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Mexican-style mocha – the Mexicano

This recipe builds on the cardamom coffee recipe I wrote about, not only instructions but also in how I came to discover the drink in the first place.

As with much of my cooking, I go with inspiration based on experience and love of ingredients and preparation styles. I invent many dishes this way, but it’s hell on my ability to repeat something – I’m not yet a disciplined recipe maker. That’s one reason I am writing these down now, to capture more of the process and result, to freely share the ideas, and to encourage myself to become a better recipe writer.

So the idea for this recipe just came to me one day when preparing cardamom coffee. The ingredients were all present in my cupboard, and I think they remain the best choices for this drink. In particular, the use of raw cacao nibs is essential in making the best version of this drink you can. I’ve tried it with high-quality cocoa powder, and it settles to the bottom of the drink in a very unsatisfying way. Using the raw nibs and grinding them with the coffee means they pass all their chocolate-y goodness in to the brew juice with none of the bean matter. Working from the whole bean means you have a fresh ingredient (instead of heavily processed), cocoa butter included with the cocoa flavor, and every other flavonoid/antioxident awesomeness is present, not stripped out in processing.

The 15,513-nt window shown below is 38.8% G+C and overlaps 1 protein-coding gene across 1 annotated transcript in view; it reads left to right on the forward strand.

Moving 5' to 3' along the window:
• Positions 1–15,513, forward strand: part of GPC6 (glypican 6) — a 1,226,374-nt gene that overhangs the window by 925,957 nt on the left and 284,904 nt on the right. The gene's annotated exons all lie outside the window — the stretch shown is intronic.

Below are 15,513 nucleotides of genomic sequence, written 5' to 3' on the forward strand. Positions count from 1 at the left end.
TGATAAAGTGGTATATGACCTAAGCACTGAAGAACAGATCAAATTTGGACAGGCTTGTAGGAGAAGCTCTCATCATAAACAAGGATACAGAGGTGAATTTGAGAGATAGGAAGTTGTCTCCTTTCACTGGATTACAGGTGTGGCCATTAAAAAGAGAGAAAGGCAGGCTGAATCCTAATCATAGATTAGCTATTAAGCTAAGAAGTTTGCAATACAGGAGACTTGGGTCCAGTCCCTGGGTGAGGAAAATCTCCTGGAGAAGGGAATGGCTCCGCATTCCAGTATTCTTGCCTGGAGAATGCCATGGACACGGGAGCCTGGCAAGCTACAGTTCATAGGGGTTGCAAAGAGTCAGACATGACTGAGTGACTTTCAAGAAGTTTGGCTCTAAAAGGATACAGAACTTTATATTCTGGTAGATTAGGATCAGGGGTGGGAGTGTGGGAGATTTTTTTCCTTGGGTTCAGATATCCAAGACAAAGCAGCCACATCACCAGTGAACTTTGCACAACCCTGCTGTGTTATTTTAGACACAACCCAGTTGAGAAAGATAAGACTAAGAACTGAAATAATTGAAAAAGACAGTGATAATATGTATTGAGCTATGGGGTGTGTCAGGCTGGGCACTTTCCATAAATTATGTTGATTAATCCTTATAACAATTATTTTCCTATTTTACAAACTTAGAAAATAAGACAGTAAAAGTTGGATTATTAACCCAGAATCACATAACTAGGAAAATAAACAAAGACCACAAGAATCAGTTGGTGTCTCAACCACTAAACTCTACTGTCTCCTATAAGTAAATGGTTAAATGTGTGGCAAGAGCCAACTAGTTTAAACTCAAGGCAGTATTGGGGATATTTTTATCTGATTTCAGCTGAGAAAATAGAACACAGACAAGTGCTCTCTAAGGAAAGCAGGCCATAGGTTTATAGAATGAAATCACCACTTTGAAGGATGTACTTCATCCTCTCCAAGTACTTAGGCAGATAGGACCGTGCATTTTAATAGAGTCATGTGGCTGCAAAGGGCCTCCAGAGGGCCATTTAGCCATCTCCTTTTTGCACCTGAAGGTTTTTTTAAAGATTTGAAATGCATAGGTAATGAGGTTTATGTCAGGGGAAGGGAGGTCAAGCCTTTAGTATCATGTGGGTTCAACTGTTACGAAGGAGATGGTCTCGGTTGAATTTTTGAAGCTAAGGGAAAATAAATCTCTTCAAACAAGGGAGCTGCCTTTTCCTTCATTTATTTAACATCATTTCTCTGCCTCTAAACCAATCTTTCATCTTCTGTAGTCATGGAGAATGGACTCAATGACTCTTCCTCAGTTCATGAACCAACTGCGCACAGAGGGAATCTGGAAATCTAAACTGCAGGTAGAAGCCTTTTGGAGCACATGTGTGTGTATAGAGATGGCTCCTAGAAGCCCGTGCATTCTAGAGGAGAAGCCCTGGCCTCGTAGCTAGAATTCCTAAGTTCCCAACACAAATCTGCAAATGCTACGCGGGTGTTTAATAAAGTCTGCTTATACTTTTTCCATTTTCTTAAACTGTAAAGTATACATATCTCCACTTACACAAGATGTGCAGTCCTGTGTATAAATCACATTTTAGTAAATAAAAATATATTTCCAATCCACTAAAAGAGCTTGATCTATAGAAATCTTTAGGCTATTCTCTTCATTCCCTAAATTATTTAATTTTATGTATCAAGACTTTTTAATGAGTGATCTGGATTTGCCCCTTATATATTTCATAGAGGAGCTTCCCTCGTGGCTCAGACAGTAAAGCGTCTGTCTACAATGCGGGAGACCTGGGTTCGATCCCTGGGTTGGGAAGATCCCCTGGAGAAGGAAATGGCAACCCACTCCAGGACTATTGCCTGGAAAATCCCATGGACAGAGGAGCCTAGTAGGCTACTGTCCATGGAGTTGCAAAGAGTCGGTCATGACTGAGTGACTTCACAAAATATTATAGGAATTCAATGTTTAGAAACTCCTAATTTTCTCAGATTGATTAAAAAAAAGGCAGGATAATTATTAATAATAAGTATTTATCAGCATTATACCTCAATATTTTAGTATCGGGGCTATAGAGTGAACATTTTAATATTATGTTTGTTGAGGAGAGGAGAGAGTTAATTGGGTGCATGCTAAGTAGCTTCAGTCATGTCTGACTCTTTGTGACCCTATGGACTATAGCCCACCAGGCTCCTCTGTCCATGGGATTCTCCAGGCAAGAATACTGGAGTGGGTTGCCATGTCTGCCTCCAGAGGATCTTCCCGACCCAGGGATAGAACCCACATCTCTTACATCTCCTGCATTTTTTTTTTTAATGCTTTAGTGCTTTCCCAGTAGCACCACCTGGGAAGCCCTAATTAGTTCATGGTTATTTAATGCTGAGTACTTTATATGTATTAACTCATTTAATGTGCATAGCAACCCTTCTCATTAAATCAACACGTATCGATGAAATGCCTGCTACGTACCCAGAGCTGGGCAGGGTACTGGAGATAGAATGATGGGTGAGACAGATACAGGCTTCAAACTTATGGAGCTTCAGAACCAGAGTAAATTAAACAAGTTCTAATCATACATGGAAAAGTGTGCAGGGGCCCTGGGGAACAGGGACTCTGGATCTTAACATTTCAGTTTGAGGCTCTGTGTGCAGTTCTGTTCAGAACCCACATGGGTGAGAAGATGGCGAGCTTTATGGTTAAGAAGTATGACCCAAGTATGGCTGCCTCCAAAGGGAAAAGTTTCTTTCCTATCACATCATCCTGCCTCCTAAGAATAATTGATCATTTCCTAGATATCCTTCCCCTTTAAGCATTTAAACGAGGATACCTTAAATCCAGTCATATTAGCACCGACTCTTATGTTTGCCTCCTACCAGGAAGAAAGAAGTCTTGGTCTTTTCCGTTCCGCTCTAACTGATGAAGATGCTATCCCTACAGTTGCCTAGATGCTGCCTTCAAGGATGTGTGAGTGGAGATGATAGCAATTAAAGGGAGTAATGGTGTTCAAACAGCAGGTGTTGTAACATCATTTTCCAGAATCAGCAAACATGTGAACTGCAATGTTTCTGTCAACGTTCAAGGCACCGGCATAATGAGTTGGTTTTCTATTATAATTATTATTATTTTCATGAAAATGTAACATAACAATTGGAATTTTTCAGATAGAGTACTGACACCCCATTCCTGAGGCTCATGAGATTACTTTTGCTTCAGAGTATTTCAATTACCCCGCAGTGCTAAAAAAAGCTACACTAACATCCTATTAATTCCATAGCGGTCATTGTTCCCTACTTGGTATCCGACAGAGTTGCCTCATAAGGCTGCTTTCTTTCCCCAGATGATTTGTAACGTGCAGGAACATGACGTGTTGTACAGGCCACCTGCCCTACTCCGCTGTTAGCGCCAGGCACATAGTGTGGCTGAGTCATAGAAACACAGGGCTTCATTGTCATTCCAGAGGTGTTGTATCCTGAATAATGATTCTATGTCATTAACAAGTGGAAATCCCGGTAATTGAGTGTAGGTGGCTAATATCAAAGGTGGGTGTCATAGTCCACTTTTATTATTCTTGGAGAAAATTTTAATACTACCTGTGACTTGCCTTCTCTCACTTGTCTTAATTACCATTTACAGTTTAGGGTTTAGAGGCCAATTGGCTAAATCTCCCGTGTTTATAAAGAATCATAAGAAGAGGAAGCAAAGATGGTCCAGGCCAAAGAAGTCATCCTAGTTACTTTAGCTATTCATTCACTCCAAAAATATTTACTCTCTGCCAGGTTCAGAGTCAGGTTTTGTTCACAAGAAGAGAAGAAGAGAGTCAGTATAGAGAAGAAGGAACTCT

I call this a Mexicano mocha as it combines flavors I like in a Mexican hot chocolate (chocolate, cinnamon, cardamom – recipes vary, these are what I like) with espresso-style coffee and extra hot water (aka an Americano.)

  1. In your coffee grinder put your measure of roasted coffee beans, quantity to taste.
  2. Take one to three green cardamom pods and crush them on the counter. Separate the seeds from the green skin, put the seeds in the grinder with your beans. (I found three pods works for me, some people prefer two pods, use one pod if you want a lighter taste or just as starting place to work up from. For me, four pods per cup was too much, but I can see people who would prefer more pods. For a taste more like original Mexican hot chocolate, omit the cardamom entirely.)
  3. Add 1/2 teaspoon cinnamon chips. I keep this form of cinnamon because it is small enough to easily grind, but large enough to have many flavorful oils trapped in the unground parts.
  4. Add 1/2 to 1 teaspoon raw cacao nibs.
  5. Grind the coffee beans, cardamom seeds, cinnamon chips, and cacao nibs together until the coffee is the grind level you want to work with.
  6. Brew the coffee the way you prefer.
  7. The resulting brew will be very bitter because of the raw, unsweetened cocoa from the cacao nibs. You might like it if you like extreme bitterness, but I want a more balanced flavor than that. Other than a big dose of cream or milk to lighten and sweeten, I also use an equal amount of honey to the amount of cacao nibs in the original recipe. (If you split your mocha to two cups, don’t add the equal amount of honey to each cup unless you want it too sweet.) If using a different sweetener, adjust amount to taste.

I have used cocoa powder when I was out of cacao nibs, so a tip: add the cocoa powder after the drink has been filtered entirely. The very small powder will clog any filtering mechanism, slowing or stopping any brewing. (In a French press, I reckon it would just sink to the bottom.) Cocoa powder clogged my Bialetti moka and made it whistle from the escape steam valve.